The Flaming Star Nebula
Image Credit & Copyright: Thomas Röell
Explanation: Is star AE Aurigae on fire? No. Even though AE Aurigae is named the Flaming Star and the surrounding nebula IC 405 is named the Flaming Star Nebula, and even though the nebula appears to some like a swirling flame, there is no fire. Fire, typically defined as the rapid molecular acquisition of oxygen, happens only when sufficient oxygen is present and is not important in such high-energy, low-oxygen environments such as stars. The bright star AE Aurigae occurs near the center of the Flaming Star Nebula and is so hot it glows blue, emitting light so energetic it knocks electrons away from surrounding gas. When a proton recaptures an electron, light is emitted, as seen in the surrounding emission nebula. Captured here three weeks ago, the Flaming Star Nebula is visible near the composite image’s center, between the red Tadpole Nebula on the left and blue-tailed Comet ZTF on the right. The Flaming Star Nebula lies about 1,500 light years distant, spans about 5 light years, and is visible with a small telescope toward the constellation of the Charioteer (Auriga).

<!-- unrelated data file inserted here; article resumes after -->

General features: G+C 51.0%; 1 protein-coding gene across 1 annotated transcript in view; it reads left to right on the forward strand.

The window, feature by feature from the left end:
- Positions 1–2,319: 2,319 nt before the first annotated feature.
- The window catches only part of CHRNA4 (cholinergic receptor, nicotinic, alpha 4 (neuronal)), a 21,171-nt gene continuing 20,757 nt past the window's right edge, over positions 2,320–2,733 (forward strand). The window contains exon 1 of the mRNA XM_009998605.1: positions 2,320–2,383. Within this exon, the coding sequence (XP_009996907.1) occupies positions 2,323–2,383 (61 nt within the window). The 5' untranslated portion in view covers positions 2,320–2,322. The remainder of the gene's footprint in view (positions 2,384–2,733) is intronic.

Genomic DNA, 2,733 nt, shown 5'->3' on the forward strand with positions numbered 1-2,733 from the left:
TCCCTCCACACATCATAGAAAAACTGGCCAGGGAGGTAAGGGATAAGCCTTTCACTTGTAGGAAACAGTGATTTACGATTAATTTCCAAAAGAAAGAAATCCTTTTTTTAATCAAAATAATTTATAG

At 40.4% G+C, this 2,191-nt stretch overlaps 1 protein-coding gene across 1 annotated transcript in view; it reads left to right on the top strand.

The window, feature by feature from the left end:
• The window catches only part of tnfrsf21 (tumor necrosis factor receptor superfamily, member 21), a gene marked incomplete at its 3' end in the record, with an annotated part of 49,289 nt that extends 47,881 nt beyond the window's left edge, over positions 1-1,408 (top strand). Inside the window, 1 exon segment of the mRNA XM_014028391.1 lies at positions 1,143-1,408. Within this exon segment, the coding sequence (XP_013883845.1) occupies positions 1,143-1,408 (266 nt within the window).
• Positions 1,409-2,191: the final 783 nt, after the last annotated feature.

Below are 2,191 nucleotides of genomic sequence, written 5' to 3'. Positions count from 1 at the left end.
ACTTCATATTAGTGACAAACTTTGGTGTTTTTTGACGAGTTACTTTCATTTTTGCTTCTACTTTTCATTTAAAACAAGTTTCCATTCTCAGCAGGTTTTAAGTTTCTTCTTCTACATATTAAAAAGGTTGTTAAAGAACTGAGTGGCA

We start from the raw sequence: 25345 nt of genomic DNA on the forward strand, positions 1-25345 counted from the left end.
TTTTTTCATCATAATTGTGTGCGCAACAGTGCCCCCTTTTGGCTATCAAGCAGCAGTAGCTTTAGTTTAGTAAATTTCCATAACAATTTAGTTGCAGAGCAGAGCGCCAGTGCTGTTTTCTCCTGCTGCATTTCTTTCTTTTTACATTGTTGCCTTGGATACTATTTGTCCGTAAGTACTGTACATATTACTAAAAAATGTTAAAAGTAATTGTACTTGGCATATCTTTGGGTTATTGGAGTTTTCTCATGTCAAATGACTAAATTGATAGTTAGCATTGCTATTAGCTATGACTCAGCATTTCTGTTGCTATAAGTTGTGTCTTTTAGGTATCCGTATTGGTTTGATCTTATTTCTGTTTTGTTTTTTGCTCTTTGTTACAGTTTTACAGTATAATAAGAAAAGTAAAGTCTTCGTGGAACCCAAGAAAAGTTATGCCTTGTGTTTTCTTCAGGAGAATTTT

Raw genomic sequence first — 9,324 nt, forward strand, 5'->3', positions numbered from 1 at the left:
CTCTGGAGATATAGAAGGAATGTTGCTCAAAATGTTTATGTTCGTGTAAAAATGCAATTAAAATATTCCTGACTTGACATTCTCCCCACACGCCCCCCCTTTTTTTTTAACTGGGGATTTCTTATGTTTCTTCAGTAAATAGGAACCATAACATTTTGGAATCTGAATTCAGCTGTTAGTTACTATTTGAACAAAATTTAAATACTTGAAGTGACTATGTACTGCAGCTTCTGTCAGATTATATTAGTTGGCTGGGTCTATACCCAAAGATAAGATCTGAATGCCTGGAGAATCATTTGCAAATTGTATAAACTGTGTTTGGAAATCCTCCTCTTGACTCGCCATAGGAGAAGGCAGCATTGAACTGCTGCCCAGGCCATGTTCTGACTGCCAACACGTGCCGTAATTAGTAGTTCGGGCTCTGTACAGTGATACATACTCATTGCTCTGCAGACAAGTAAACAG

Tomorrow’s picture: disturbing galaxies